Literacy Tips- Archive


The words ‘women’, ‘men’, ‘people’ and ‘children’ are plurals even though the words don’t end with an ‘S’, as plurals usually do. Students find it confusing to use possessive apostrophes with irregular nouns. In these instances, the possessive apostrophe belongs before the added ‘S’. A women’s refuge / Men’s viewing habits / People’s sense of fair play / A children’s play centre – these apostrophes are correct.

Notice when students get this right / wrong in your subject and tick or correct their work so that literacy is addressed across the curriculum.



Before you leave for Easter or at the start of next term, try to spend ten browsing the ‘Literacy’ folder. The folder is saved in ‘Whole School Information’.  You will find practical resources – organised by Writing / Reading / Speaking & Listening.  This folder may be particularly useful in tutor time, as there are some non-fiction news extracts which students could read if they do not bring their own book.



Look at this dedication, found at the front of a book.

‘This book is dedicated to my parents, Margaret Thatcher and God.’

How many people / deities does this extraordinary offspring credit at the start of his book – four or two?  Punctuation can change the meaning of a sentence.  Contrary to popular belief, sometimes you DO need a comma before the ‘and’ in a list of items.  Be guided by the sentence.



Promote clarity in writing.  At the end of written work, ask students to check the frequency of sentences beginning ‘This shows…’.  (or This proves… / This reflects…etc.)  If many sentences begin in such a way, you could prompt students to insert a word after ‘This’.   Using ‘MRI’, students then clarify by inserting ‘This data shows…’ / ‘This policy proves…’ / ‘This attempt reflects…’).  Model the process if necessary.  An example is attached and available in the Literacy folder.


(Student) ‘Sir!  What’s a ‘tyrant’?’   (Teacher) ‘Think of a Tyrannosaurus Rex and there’s your answer’.

If vocabulary is unfamiliar, give students time to come up with as many words as they can think of containing the root. Another example is ‘durable’, which gives duration, endure, enduring, endurance, Duracell, etc.  Students can then begin to deduce meaning themselves, so learning is more likely to be committed to memory.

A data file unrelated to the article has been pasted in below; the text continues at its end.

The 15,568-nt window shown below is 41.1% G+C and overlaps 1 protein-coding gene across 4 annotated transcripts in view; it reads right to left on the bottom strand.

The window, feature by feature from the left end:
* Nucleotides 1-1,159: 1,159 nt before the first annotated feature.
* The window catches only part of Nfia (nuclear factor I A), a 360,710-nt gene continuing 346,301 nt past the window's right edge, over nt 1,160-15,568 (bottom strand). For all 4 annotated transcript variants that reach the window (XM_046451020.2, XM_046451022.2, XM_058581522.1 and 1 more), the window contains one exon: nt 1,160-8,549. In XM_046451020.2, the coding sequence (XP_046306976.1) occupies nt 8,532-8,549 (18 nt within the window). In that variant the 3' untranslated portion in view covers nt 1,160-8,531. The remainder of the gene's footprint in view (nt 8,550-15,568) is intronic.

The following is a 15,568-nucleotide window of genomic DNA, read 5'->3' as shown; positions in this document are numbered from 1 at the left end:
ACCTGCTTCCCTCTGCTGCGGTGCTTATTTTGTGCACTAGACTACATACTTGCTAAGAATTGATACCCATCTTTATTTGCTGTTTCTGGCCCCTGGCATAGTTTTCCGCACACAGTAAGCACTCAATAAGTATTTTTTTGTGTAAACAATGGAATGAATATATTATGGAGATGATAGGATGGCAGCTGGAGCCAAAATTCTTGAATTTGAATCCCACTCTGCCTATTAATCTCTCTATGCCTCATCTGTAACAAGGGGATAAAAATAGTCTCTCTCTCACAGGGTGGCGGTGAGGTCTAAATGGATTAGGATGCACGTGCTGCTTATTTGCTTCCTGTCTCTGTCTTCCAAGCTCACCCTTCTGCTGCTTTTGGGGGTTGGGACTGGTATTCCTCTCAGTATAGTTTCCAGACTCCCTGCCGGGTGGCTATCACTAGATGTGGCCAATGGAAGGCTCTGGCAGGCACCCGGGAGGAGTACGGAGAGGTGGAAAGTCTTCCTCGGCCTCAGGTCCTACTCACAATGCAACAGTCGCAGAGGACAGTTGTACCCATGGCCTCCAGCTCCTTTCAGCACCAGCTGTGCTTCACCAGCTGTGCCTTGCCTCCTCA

Attached is a photocopy of a textbook (not an English textbook!), which suggests ways to increase language awareness. Highlighting literacy could happen at the beginning of a lesson, at a transition stage of a lesson, to the whole class, or to an individual student. It need only be a swift ‘literacy moment’, so as not to intrude on the teaching of your subject. Even pointing out a subordinate clause makes a valuable contribution.


Spot the deliberate mistake:  I should of improved my expression.  I would of done, if I’d known how.

‘Should / would / could’ (and the other modal verbs) must be followed by ‘have’, and not only in English lessons!  Aim to challenge this error whenever you see it in written work – you won’t have to look far, regardless of your subject.  Write ‘exp’ for expression in the margin.  Students can then change ‘of’ to ‘have’ in purple pen.


Headlines this week stated, “English teens most illiterate in developed world”.  The OECD (Operation for Economic Co-Operation and Development) has published research concluding that, of 23 developed nations, English teens have the lowest literacy rates.  Help your students to better literacy by teaching the style of texts in your subject.


If someone loses their place when reading, encourage scanning. Don’t state exactly where to start – avoid, “Turn to p9; go to the first paragraph and start two lines down”. Instead, tell students to turn to page 9 and locate, for example, the word “June” so that students participate in a more active way. This tactic works best with upper-case words.



Every member of staff can contribute to literacy by using colons and semi-colons: regular encounters with the range of punctuation means it will feed into students’ own work. Use semi-colons in your PowerPoints; try to use colons and semi-colons in worksheets. For maximum benefit, be sure to sound the pause when reading aloud.